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Gluten Free Soft Pumpkin Cookie Recipe

Fall is here and so are pumpkins! I love stuffing these nutritious veggies into cookies and more. This sugar-free gluten-free pumpkin cookie recipe is a big hit in the Kimball household.

gluten free pumpkin cookies

What’s 10 tablespoons divided by (7×12) cookies?

Got your Math brain on?

I’m running on even less sleep than usual since the arrival of our latest sweet bundle, Gabriel Thomas, two weeks ago today, but even so I think I’ve got a great solution to that problem:

These pumpkin cookies are not only free of gluten, but have only about 1/3 teaspoon of sweetener per cookie (honey). That’s less than I used to squeeze into my homemade yogurt!

I think it’s fair to say that these cookies are healthy, since they use mostly whole grains, get some vegetables in there and have even less sweetener than even a healthy muffin or granola bar, easily.

You might even get away with serving them for breakfast, much to the delight of your children, I’m sure.

When I bring these cookies to parties and events, either the new gluten-free version I’m sharing today or our previous ultra-favorite 100% whole wheat pumpkin cookies, children and adults alike love them. I’m often asked for the recipe, the ultimate compliment to the cook!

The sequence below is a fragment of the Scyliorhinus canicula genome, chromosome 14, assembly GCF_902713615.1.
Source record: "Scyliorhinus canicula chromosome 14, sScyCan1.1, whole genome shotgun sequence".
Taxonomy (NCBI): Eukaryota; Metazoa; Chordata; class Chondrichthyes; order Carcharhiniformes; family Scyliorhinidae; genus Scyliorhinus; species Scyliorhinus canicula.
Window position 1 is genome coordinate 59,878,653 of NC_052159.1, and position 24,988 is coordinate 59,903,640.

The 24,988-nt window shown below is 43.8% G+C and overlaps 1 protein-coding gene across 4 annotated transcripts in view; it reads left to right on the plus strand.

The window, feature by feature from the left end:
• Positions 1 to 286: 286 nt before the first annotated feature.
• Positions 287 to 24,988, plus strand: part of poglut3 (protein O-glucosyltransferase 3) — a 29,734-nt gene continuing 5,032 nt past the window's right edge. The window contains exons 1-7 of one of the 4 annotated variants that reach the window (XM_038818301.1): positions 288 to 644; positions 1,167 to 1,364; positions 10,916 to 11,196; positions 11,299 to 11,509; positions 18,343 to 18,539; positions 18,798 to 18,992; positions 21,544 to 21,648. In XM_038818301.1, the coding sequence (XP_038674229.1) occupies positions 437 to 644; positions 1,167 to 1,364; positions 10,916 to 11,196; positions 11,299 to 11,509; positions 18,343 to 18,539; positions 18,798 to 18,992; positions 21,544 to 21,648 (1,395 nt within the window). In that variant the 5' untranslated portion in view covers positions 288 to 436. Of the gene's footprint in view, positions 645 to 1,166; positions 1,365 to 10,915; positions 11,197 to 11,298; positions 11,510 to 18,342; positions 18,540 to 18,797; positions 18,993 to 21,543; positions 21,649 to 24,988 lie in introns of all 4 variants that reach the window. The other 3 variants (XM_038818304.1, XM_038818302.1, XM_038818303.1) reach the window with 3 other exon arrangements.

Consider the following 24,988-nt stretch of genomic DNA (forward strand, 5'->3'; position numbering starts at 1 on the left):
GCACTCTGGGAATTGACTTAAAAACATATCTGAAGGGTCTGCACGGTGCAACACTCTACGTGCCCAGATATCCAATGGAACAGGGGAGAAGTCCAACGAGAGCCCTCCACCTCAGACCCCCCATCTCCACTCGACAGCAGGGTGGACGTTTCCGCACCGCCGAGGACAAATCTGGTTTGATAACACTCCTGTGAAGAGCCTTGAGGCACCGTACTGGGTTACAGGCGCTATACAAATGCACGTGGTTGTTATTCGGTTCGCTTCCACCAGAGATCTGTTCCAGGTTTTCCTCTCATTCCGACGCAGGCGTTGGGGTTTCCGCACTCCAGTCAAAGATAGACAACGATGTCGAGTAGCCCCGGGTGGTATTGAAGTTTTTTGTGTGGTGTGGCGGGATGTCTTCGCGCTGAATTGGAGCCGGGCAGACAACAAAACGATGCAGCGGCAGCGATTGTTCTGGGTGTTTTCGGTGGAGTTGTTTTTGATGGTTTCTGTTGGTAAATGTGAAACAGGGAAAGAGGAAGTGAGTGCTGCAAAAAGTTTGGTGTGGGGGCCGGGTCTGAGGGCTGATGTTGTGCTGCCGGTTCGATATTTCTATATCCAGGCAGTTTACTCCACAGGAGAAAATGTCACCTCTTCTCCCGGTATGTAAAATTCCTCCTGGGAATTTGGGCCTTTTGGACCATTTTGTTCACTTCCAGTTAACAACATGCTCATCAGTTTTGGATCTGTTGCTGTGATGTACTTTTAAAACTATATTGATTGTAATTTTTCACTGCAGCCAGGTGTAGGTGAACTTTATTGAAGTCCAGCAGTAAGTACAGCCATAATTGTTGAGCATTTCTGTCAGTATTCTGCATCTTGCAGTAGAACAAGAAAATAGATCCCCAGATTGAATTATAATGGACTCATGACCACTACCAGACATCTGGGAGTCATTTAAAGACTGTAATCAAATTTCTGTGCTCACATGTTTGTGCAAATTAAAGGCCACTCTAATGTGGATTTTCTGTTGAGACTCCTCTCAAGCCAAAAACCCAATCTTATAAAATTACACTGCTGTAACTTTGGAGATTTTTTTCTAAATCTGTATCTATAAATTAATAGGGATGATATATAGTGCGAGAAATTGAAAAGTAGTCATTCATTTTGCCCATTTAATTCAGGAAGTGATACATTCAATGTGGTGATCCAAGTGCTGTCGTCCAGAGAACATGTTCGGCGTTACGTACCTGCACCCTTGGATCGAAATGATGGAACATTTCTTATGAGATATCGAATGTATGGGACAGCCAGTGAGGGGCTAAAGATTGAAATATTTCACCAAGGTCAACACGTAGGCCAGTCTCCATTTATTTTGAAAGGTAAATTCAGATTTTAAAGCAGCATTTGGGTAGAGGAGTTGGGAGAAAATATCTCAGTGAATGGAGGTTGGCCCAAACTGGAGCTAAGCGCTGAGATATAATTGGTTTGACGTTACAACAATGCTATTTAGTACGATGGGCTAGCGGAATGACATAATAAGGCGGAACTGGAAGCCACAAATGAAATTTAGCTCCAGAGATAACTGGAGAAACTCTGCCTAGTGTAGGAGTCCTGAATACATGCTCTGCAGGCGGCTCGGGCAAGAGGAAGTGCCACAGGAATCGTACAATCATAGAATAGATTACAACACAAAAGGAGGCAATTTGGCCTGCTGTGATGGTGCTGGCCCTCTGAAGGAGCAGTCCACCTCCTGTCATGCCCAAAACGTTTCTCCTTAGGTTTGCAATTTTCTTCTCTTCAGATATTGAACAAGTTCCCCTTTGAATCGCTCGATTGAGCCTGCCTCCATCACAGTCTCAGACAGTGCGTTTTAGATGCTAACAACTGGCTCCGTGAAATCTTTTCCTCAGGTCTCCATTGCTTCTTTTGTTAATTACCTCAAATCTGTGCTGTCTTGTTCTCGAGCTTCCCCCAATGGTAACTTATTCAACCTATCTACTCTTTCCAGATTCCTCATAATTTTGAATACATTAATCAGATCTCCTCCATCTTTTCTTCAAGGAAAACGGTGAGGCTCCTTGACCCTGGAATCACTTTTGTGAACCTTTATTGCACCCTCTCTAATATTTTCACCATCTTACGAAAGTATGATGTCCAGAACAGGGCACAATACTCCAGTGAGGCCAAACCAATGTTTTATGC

There’s something magical about the honey that makes the cookies fluffy and light, and the pumpkin puree and autumn spices add enough of an undertone that tells your palate “sweet” that no one realizes how little sweetener there actually is!

Real Food Progressive Holiday Feast

This is my contribution to the #realfoodholiday progressive feast – a dessert you can share anywhere you go!

But it took some experimenting to get it right…

Gluten-Free Transformations

I ‘fessed up in this gluten-free pumpkin muffins recipe that for a number of years, I was quite intimidated by gluten-free baking.

I didn’t seek out GF recipes to try because they seemed complicated, had too many flours or weird binding agents or seemed like such a step down nutritionally from the soaked 100% whole wheat baked goods our family was used to that it didn’t seem worth it to bother. I stuck with coconut or almond flour and called it good.